Ecuador 2004

We went on this largely because they were raising a young ocelot to soft-release into the local jungle, so we got to spend time with him (Mishi) roaming the local area. Below is the trip description:

The May trip dates are May 30 - June 8, 2004. The tour includes 3 nights hotel in Quito at the charming bed and breakfast La Casa Sol (includes breakfast), 6 nights and 5 days at the reserve (all meals included), private transportation between Quito and the reserve, a visit to the famous Otavala market (the largest Indian crafts market in all of South America) and a tour guide.


* May 30: Arrive in Quito by evening.

* May 31: Explore Quito (high in the Andes, great for walking, lots of interesting markets) This allows time for any delayed flights from the night before to get in, and any missing luggage to come in before we leave for the reserve.

* June 1: Travel to Reserve, 6 hours by van through the Andean Mountains, then 2 hours by dugout canoe, arriving mid-afternoon to the reserve, tour the village.

* June 2-6: At the reserve, in the rainforest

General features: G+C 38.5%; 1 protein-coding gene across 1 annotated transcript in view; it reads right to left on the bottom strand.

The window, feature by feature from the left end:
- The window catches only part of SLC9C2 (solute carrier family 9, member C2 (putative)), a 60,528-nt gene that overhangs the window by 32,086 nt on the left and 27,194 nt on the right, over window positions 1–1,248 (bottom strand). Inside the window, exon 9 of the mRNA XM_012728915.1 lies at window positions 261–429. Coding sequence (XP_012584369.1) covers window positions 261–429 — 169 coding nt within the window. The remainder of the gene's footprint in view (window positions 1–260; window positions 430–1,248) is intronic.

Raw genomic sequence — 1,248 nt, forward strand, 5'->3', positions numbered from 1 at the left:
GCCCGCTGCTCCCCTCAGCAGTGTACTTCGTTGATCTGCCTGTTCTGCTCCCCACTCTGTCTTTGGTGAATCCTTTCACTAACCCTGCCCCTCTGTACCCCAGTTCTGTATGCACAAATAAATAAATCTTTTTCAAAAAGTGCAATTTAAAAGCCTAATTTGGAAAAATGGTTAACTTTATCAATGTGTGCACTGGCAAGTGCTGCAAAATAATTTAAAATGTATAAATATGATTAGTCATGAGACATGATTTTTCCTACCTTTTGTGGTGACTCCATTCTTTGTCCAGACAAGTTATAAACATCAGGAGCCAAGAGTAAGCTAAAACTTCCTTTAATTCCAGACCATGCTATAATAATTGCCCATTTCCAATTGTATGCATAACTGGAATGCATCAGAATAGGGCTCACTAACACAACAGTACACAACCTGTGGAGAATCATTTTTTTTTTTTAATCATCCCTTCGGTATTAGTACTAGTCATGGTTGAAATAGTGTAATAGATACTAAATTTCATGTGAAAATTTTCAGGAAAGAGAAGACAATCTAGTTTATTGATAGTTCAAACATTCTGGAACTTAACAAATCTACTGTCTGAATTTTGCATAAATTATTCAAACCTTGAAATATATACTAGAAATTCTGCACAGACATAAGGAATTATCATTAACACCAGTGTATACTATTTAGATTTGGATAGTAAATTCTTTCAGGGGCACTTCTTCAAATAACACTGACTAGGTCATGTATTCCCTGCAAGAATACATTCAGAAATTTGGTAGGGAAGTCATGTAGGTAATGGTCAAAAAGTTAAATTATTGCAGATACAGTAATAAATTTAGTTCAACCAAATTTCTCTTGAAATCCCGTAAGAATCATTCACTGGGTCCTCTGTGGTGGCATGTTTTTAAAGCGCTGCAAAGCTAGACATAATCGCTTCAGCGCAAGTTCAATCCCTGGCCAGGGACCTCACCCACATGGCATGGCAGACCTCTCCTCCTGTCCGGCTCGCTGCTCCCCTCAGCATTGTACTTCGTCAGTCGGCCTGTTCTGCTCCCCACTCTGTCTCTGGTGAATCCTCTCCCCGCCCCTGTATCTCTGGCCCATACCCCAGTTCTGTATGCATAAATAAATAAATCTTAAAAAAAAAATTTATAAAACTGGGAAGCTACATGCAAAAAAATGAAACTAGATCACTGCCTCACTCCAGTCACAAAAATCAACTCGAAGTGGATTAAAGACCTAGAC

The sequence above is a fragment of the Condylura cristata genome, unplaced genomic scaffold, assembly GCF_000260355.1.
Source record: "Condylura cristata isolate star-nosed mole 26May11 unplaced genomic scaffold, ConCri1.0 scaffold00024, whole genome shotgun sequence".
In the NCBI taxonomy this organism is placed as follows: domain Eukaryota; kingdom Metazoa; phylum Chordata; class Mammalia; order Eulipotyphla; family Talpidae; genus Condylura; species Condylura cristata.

* June 7: Return trip, visit Otavala Market the largest Indian handmade crafts market in South America, continue to Quito * June 8: Fly home

Things that people will get to do while at the reserve are:

* pan for gold with the local villagers in the river.

* fishing, basic gear is provided.

* hiking and exploring in the rain forest with a guide as you want.

* touring the local village.

* spend quiet time in a tree observation tower to observe wildlife in the jungle.

* bird, butterfly, and animal observation right from the lodge porch.

* swimming in the cool waters of the river, which is free of nasties such as piranha, crocodiles, or other scary creatures.

* we'll take people on an hour long hike through the jungle to a beautiful large waterfall and swimming area.

* we will take the group upriver to explore La Cathedral, an unusual rock formation and to a large rocky beach to explore.

* the local village children and marimba band will sing and dance for our group.

* Or you can just enjoy hammock time in the jungle.